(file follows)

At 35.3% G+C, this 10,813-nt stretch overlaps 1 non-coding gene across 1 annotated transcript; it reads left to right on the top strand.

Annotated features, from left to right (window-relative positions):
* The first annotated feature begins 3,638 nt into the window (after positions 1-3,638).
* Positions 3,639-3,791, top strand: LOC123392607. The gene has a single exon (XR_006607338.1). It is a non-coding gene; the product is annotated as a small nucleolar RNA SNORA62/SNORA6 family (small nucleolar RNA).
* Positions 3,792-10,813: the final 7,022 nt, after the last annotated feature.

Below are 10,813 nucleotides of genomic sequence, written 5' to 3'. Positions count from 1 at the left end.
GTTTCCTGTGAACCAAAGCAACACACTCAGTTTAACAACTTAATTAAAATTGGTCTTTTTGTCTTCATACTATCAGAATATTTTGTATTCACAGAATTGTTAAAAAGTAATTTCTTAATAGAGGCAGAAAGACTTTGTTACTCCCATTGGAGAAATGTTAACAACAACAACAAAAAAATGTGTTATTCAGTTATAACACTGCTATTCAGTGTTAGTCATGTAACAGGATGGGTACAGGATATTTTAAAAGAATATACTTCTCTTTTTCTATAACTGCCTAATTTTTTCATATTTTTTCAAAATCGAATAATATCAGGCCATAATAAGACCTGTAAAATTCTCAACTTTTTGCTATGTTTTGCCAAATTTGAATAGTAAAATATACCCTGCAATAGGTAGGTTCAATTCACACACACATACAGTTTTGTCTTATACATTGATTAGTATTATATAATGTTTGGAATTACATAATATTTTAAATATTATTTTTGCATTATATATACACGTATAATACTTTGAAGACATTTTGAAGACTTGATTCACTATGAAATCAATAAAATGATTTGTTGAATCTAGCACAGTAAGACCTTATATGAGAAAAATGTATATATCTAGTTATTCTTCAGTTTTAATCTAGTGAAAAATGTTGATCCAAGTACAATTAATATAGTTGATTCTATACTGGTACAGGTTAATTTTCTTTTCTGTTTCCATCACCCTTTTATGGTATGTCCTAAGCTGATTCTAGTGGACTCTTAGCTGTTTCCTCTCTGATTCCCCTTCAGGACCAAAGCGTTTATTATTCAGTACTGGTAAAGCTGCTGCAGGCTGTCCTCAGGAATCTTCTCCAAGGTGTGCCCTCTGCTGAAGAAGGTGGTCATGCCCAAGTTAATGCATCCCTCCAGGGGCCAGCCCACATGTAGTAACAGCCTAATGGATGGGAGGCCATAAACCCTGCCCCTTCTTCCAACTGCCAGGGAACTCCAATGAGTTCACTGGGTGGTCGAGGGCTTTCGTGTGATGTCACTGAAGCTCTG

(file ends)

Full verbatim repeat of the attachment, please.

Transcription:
At 35.3% G+C, this 10,813-nt stretch overlaps 1 non-coding gene across 1 annotated transcript; it reads left to right on the top strand.

Annotated features, from left to right (window-relative positions):
* The first annotated feature begins 3,638 nt into the window (after positions 1-3,638).
* Positions 3,639-3,791, top strand: LOC123392607. The gene has a single exon (XR_006607338.1). It is a non-coding gene; the product is annotated as a small nucleolar RNA SNORA62/SNORA6 family (small nucleolar RNA).
* Positions 3,792-10,813: the final 7,022 nt, after the last annotated feature.

Below are 10,813 nucleotides of genomic sequence, written 5' to 3'. Positions count from 1 at the left end.
GTTTCCTGTGAACCAAAGCAACACACTCAGTTTAACAACTTAATTAAAATTGGTCTTTTTGTCTTCATACTATCAGAATATTTTGTATTCACAGAATTGTTAAAAAGTAATTTCTTAATAGAGGCAGAAAGACTTTGTTACTCCCATTGGAGAAATGTTAACAACAACAACAAAAAAATGTGTTATTCAGTTATAACACTGCTATTCAGTGTTAGTCATGTAACAGGATGGGTACAGGATATTTTAAAAGAATATACTTCTCTTTTTCTATAACTGCCTAATTTTTTCATATTTTTTCAAAATCGAATAATATCAGGCCATAATAAGACCTGTAAAATTCTCAACTTTTTGCTATGTTTTGCCAAATTTGAATAGTAAAATATACCCTGCAATAGGTAGGTTCAATTCACACACACATACAGTTTTGTCTTATACATTGATTAGTATTATATAATGTTTGGAATTACATAATATTTTAAATATTATTTTTGCATTATATATACACGTATAATACTTTGAAGACATTTTGAAGACTTGATTCACTATGAAATCAATAAAATGATTTGTTGAATCTAGCACAGTAAGACCTTATATGAGAAAAATGTATATATCTAGTTATTCTTCAGTTTTAATCTAGTGAAAAATGTTGATCCAAGTACAATTAATATAGTTGATTCTATACTGGTACAGGTTAATTTTCTTTTCTGTTTCCATCACCCTTTTATGGTATGTCCTAAGCTGATTCTAGTGGACTCTTAGCTGTTTCCTCTCTGATTCCCCTTCAGGACCAAAGCGTTTATTATTCAGTACTGGTAAAGCTGCTGCAGGCTGTCCTCAGGAATCTTCTCCAAGGTGTGCCCTCTGCTGAAGAAGGTGGTCATGCCCAAGTTAATGCATCCCTCCAGGGGCCAGCCCACATGTAGTAACAGCCTAATGGATGGGAGGCCATAAACCCTGCCCCTTCTTCCAACTGCCAGGGAACTCCAATGAGTTCACTGGGTGGTCGAGGGCTTTCGTGTGATGTCACTGAAGCTCTG